I arrived at the pipeline aid station a hair under 3 hours. I was close to 15 minutes behind schedule and I knew based on camp that my time to Twin Lakes from here would be at least an hour. Not much time to waste. I felt honored and privileged to have Allen Lim from Skratch Labs there to support our team. Previous to developing Skratch, Allen worked with top American cyclists including Team Garmin and Radio Shack and the Tour de France. How cool is that, here he is helping little old me! Allen develops recipes and clean foods to fuel riders during races. I just love his cook books The Feed Zone and The Feed Zone Portables. http://www.skratchlabs.com/products/feed-zone-portables Unfortunately today I wasn’t able to enjoy his awesome and famous rice cakes because of my nausea, totally unlike me as I’m used to eating anything and everything during a race. Just as important was the friendly face of Dick the mechanic from Trek Highland Park, who got my bag and helped me with what I needed. I tested my blood sugar. Wham! A whopping 400. During my ride I had thought I felt the unmistakable feeling of the cannula (small tube inserted into abdomen administering insulin from pump) from my insertion site rubbing on something. It feels like a burn, I picture it as rubbing against one of my organs (this is not the case but this is what I picture) and as such the insulin stream somehow being blocked although I wasn’t getting any error signals. In my panic I whipped out my syringe and insulin vial and gave myself 5 units of insulin. That is right FIVE!!! For those diabetic endurance athletes out there you will know that this is WAY too much. I just knew that if I didn’t take any insulin I wouldn’t be able to eat and without eating now I definitely wouldn’t finish the race. It didn’t even click in about what I did until much later. Not having much time I quickly ran to the porta potty stripped down peed then re-dressed and hopped on my bike.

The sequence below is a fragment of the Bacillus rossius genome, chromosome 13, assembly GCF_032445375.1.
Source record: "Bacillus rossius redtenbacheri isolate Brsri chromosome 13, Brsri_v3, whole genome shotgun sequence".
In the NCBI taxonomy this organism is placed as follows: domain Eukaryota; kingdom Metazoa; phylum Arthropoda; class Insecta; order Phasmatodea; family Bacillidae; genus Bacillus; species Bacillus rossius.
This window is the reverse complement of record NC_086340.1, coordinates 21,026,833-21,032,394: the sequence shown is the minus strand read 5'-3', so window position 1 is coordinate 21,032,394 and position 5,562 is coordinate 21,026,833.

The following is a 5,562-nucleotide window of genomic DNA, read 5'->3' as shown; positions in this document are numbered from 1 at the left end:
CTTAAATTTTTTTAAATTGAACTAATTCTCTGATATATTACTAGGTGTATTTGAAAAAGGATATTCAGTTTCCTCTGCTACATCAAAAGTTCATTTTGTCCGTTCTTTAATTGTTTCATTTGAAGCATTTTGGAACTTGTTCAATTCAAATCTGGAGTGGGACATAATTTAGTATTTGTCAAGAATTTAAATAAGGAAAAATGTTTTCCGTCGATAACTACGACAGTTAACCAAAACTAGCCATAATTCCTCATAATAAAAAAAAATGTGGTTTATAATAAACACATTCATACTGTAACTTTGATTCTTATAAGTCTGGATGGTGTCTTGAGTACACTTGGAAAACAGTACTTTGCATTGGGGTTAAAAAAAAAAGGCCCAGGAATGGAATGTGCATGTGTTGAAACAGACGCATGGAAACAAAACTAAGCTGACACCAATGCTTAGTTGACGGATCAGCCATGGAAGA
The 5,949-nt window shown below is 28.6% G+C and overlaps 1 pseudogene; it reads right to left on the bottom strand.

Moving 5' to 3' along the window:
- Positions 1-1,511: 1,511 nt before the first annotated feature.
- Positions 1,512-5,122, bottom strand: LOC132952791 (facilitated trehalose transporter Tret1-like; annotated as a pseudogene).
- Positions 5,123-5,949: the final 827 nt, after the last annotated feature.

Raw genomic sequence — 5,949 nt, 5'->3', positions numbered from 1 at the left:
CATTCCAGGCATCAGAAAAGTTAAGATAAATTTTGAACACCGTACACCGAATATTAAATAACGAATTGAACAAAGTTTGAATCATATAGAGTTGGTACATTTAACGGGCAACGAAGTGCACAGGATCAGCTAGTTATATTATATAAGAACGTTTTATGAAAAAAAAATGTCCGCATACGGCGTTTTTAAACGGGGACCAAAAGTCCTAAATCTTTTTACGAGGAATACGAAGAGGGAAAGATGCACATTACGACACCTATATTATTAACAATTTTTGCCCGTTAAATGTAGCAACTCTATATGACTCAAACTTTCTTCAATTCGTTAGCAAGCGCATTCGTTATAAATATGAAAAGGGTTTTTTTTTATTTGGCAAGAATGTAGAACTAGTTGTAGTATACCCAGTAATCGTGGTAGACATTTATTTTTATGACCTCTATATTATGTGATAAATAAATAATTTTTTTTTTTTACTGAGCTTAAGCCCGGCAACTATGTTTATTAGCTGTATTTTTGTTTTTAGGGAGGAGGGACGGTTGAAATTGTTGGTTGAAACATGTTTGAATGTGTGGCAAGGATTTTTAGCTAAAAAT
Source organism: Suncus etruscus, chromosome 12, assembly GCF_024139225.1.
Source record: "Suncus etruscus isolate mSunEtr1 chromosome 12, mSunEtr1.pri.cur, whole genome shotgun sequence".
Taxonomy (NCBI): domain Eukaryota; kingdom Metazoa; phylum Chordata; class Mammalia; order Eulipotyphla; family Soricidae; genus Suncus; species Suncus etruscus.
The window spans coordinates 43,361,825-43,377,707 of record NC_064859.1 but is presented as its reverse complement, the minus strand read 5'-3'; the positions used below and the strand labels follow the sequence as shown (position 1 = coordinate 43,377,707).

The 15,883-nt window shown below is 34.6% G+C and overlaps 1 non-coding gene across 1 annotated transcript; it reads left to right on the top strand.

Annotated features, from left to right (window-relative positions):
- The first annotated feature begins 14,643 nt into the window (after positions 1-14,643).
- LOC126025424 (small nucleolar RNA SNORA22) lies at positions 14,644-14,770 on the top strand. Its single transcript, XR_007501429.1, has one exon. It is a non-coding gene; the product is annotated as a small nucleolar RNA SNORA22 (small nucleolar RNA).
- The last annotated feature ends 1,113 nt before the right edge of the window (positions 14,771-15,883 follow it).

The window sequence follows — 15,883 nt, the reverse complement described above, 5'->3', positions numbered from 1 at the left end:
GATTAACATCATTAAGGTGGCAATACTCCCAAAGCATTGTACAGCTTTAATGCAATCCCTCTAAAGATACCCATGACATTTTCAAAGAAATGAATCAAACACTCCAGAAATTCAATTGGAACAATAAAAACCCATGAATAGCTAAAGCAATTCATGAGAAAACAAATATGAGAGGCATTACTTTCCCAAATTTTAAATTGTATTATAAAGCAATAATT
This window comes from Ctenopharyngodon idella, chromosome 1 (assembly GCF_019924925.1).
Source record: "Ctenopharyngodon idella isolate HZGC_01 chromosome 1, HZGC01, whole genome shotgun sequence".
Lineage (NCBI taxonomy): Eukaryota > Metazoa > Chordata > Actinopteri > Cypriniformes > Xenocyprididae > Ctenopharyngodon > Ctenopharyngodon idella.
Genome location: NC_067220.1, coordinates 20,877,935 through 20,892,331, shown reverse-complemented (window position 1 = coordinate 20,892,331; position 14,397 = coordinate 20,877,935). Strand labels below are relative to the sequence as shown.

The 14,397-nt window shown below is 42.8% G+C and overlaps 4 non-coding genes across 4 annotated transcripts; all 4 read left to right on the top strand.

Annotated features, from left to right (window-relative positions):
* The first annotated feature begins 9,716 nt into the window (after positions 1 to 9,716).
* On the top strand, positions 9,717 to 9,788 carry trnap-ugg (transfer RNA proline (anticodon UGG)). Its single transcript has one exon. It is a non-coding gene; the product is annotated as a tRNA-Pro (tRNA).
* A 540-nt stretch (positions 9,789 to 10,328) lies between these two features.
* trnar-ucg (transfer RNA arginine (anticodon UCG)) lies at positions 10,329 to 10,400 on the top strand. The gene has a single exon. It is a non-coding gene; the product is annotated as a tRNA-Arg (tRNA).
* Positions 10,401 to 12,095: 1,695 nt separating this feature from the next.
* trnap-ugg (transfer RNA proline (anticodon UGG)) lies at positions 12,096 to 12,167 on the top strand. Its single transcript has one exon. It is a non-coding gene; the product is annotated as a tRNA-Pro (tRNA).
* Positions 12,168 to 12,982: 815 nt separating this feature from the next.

I headed off trying not to think negatively but also trying to come to terms with the possibility of not making the cut-off. I didn’t want to let myself or my team down. I know that I was an underdog going into this and even had Robbie express his doubts to him when I signed up. I wanted to prove to myself and to him that I could do this. I wasn’t giving up quite yet. It was during the ride to Twin Lakes that I met my on line Facebook pal Jacque Felt. We both were coming from the Midwest and had similar capabilities although I think she definitely had better mountain biking experience! She recognized me and called me out. We chatted for a while then continued on our way. It was close to here that I saw the lead riders making their way back to Leadville. Holy Cow! They had already been up Columbine and back… how depressing. The route to twin lakes was no piece of cake either especially coming from the mid west. There were some decently long climbs albeit with less of a pitch than other parts of the race. As I approached Twin Lakes I had my eye on my watch it was going to be close. I pushed as hard as I could to get there in time, not something you really want to do 40 miles into a 100 mile race but I needed to push it to get to the cut off. As I approached the aid station with rows of tents and cow bells out of the corner of my eye I saw a lone man standing in a crop of grass near the turn off on to the dam. It was Eric, I yelled to him he yelled back “go get em girl you are going to make it!!” Really? Was I going to make the cut off? Seeing him made me sad that he wasn’t out there but it gave me that extra motivation to make him proud. I hammered past the crowd not knowing how close I was and not knowing how strict they were about the time cut off. I did not want to be that person in the movie that was the first to not make the cut off. I sped past the large inflatable arch and grinned ear to ear… I had made it. I made the cut off!! Ok milestone 1 – check!! From here I settled down a bit and got my heart rate back to normal. Knowing I only had a few miles to go before the next skratch aid station where Tom, Clare and Melissa would be. Nothing was more comforting that knowing that Tom was going to be there.